Sources of air pollution are classified as major if they have actual or potential emissions at or above the national ambient air quality threshold for any air pollutant, and are required obtain a Title V permit from the Environmental Protection Agency to operate. Because the proposed increases in emissions for the terminal expansion are below the applicable major source thresholds, Max Midstream contends that the project is a minor source modification in its application. Compared to major sources, minor sources trigger less stringent federal pollution control and impact modeling requirements.
Requests jointly filed by Wilson, the Environmental Integrity Project and Texas RioGrande Legal Aid question that classification and allege that the expansion project’s impacts to air quality are not accurately represented. The proposed limits listed for carbon monoxide, nitrogen oxide and volatile organic compounds in Max Midstream’s application are a particular source of concern because they are “very close” to the 100 tons per year threshold that would trigger major source classification, the requests said.
“While Max Midstream claims that its expansion project is ‘minor,’ it has failed to show that it will be able to comply with synthetic limits claimed to avoid more stringent pollution control and impacts evaluation requirements that apply to ‘major’ projects,” the request reads. “Members of the public should have an opportunity to voice their concerns about this project and to put questions to Max Midstream and TCEQ representatives directly.”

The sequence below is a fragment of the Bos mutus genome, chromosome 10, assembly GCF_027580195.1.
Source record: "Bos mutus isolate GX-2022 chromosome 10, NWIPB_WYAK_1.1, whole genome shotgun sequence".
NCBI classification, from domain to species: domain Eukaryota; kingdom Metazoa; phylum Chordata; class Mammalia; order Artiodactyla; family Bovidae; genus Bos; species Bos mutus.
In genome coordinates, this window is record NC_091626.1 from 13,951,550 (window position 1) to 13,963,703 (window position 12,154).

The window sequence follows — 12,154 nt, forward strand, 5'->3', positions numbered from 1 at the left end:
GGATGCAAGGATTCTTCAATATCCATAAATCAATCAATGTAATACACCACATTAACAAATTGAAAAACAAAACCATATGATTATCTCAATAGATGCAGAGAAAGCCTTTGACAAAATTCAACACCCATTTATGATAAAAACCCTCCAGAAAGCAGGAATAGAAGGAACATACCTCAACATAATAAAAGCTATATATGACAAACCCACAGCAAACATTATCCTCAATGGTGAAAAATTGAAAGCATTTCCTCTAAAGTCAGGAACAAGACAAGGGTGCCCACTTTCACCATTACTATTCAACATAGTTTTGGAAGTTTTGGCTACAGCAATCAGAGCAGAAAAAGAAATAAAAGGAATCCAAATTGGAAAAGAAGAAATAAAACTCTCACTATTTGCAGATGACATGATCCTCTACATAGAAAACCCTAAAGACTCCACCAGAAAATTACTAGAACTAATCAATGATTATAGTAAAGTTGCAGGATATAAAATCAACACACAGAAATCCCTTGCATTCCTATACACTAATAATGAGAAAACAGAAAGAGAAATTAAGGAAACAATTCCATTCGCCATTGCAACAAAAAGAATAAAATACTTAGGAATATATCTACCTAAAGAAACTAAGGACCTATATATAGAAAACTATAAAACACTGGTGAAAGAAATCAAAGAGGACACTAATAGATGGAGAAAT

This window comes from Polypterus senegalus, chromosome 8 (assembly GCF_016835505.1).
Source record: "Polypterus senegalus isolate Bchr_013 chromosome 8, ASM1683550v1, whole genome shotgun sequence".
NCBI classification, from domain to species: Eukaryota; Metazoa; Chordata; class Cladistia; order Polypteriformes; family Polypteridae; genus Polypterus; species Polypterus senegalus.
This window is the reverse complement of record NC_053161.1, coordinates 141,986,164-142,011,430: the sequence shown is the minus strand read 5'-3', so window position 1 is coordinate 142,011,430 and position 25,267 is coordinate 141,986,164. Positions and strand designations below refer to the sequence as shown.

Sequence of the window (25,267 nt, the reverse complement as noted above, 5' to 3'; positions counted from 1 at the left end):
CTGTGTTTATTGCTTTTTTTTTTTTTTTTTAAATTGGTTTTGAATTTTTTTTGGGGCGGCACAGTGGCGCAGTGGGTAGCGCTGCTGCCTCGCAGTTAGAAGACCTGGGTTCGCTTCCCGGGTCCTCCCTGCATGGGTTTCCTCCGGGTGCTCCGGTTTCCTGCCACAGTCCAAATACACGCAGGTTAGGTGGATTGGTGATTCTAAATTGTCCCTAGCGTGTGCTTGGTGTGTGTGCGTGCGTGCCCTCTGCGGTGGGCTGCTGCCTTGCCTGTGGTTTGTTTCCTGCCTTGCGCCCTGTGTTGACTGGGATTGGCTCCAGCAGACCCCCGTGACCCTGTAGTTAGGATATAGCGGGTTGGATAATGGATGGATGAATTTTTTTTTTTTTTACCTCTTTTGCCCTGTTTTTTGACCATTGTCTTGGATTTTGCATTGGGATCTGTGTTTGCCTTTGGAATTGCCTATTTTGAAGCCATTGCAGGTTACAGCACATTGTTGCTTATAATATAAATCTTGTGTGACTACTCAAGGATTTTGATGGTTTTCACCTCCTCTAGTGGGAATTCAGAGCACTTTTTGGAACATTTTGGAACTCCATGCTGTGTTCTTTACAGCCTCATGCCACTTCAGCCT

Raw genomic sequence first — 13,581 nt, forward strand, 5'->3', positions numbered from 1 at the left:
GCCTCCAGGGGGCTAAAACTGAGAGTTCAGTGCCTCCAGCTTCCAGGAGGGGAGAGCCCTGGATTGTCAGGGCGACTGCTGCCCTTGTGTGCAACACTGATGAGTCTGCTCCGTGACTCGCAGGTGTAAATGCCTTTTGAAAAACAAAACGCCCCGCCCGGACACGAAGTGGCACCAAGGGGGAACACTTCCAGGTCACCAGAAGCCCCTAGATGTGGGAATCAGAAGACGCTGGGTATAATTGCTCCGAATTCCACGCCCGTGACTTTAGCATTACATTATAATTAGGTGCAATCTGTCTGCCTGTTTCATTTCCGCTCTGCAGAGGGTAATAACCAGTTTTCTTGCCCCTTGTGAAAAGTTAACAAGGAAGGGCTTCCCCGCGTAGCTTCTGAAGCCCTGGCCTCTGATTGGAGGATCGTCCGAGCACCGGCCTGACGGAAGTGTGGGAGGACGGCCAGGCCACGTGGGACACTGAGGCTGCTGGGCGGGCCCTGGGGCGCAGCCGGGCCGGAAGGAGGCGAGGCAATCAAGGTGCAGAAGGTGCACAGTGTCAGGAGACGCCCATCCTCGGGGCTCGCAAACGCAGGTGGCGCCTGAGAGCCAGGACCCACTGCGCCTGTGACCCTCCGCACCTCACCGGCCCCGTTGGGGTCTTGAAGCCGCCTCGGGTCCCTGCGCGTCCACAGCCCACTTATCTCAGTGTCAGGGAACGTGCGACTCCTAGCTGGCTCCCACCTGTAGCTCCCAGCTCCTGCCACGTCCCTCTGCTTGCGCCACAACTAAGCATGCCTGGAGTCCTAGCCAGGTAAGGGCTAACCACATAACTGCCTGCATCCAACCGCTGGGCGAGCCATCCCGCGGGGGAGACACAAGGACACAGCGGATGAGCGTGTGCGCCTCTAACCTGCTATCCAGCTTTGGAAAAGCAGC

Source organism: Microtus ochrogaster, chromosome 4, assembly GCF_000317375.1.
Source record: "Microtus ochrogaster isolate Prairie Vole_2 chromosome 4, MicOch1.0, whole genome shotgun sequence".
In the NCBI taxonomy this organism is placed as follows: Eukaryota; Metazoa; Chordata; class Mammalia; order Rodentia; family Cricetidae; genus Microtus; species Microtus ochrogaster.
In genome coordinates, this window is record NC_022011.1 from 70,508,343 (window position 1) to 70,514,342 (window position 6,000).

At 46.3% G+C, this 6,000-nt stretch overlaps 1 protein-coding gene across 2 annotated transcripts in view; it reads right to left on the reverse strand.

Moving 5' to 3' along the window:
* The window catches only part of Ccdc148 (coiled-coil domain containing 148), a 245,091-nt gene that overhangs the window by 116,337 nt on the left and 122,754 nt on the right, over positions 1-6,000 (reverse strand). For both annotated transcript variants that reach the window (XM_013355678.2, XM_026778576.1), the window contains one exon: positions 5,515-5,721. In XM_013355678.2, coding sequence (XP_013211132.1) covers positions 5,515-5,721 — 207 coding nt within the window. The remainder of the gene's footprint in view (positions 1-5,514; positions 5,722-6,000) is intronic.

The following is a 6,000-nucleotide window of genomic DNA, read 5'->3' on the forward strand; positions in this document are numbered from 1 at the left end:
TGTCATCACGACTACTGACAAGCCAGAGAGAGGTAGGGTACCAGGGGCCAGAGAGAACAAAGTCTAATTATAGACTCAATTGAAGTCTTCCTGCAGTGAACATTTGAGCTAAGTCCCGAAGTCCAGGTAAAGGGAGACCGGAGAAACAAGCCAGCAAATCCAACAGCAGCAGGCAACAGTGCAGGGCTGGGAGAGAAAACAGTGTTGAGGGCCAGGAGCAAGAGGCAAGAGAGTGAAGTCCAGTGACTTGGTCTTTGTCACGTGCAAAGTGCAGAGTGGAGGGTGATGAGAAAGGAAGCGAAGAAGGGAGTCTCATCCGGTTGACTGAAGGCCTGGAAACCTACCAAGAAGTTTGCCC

The requests were filed after the Environmental Integrity Project asked TCEQ to release emissions calculations that Max Midstream marked as confidential in its permit application. TCEQ referred the request to the Office of the Attorney General, which ruled that the information was subject to public disclosure and ordered TCEQ to release it.
Despite the horror of Winter Storm Uri, when many Texans froze to death of hypothermia in their own homes, the Legislature has not taken a full court press approach to preventing disaster in the future. It has moved forward Senate Bill 3, which intends to remedy the aspects of our energy infrastructure that failed us, yet the bill in its current form focuses only on the production side of the energy equation. There is no question that a lack of weatherization of power plants contributed greatly to the failure of the grid, and the provisions in SB 3 do make significant progress toward fixing this half of the energy equation.
What SB 3 is missing is the demand half of the energy equation that failed just as spectacularly as the supply side. Texas homes and businesses were ill equipped to deal with plummeting temperatures. The inefficiency of the aging Texas housing and commercial building stock wasted energy so badly that even if all the power plants that failed because of lack of weatherization had been protected, we still would have been far short of the power needed to prevent the extended blackouts.